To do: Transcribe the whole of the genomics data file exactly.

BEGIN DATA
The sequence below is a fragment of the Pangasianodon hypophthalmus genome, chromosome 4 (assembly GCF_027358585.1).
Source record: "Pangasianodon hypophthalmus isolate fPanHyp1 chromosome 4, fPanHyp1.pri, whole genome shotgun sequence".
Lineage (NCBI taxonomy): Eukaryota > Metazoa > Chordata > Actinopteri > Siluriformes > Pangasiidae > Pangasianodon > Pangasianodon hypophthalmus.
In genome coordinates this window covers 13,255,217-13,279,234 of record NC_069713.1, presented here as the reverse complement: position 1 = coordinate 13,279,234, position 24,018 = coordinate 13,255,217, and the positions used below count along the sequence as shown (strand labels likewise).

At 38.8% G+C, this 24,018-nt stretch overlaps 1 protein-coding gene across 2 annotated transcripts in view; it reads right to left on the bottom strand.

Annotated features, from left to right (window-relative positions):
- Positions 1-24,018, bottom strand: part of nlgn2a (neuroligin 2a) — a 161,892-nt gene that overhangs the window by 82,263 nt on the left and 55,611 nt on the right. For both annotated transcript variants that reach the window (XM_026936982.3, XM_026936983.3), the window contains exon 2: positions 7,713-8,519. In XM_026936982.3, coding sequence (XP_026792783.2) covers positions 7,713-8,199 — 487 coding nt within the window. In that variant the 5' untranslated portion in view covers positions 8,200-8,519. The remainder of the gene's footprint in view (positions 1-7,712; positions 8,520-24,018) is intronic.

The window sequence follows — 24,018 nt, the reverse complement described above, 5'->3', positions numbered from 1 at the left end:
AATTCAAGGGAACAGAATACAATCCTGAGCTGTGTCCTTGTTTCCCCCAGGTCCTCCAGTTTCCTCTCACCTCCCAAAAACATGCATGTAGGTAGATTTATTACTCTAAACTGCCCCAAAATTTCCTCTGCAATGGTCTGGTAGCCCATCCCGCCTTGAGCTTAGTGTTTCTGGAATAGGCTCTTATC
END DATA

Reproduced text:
The sequence below is a fragment of the Pangasianodon hypophthalmus genome, chromosome 4 (assembly GCF_027358585.1).
Source record: "Pangasianodon hypophthalmus isolate fPanHyp1 chromosome 4, fPanHyp1.pri, whole genome shotgun sequence".
Lineage (NCBI taxonomy): Eukaryota > Metazoa > Chordata > Actinopteri > Siluriformes > Pangasiidae > Pangasianodon > Pangasianodon hypophthalmus.
In genome coordinates this window covers 13,255,217-13,279,234 of record NC_069713.1, presented here as the reverse complement: position 1 = coordinate 13,279,234, position 24,018 = coordinate 13,255,217, and the positions used below count along the sequence as shown (strand labels likewise).

At 38.8% G+C, this 24,018-nt stretch overlaps 1 protein-coding gene across 2 annotated transcripts in view; it reads right to left on the bottom strand.

Annotated features, from left to right (window-relative positions):
- Positions 1-24,018, bottom strand: part of nlgn2a (neuroligin 2a) — a 161,892-nt gene that overhangs the window by 82,263 nt on the left and 55,611 nt on the right. For both annotated transcript variants that reach the window (XM_026936982.3, XM_026936983.3), the window contains exon 2: positions 7,713-8,519. In XM_026936982.3, coding sequence (XP_026792783.2) covers positions 7,713-8,199 — 487 coding nt within the window. In that variant the 5' untranslated portion in view covers positions 8,200-8,519. The remainder of the gene's footprint in view (positions 1-7,712; positions 8,520-24,018) is intronic.

The window sequence follows — 24,018 nt, the reverse complement described above, 5'->3', positions numbered from 1 at the left end:
AATTCAAGGGAACAGAATACAATCCTGAGCTGTGTCCTTGTTTCCCCCAGGTCCTCCAGTTTCCTCTCACCTCCCAAAAACATGCATGTAGGTAGATTTATTACTCTAAACTGCCCCAAAATTTCCTCTGCAATGGTCTGGTAGCCCATCCCGCCTTGAGCTTAGTGTTTCTGGAATAGGCTCTTATC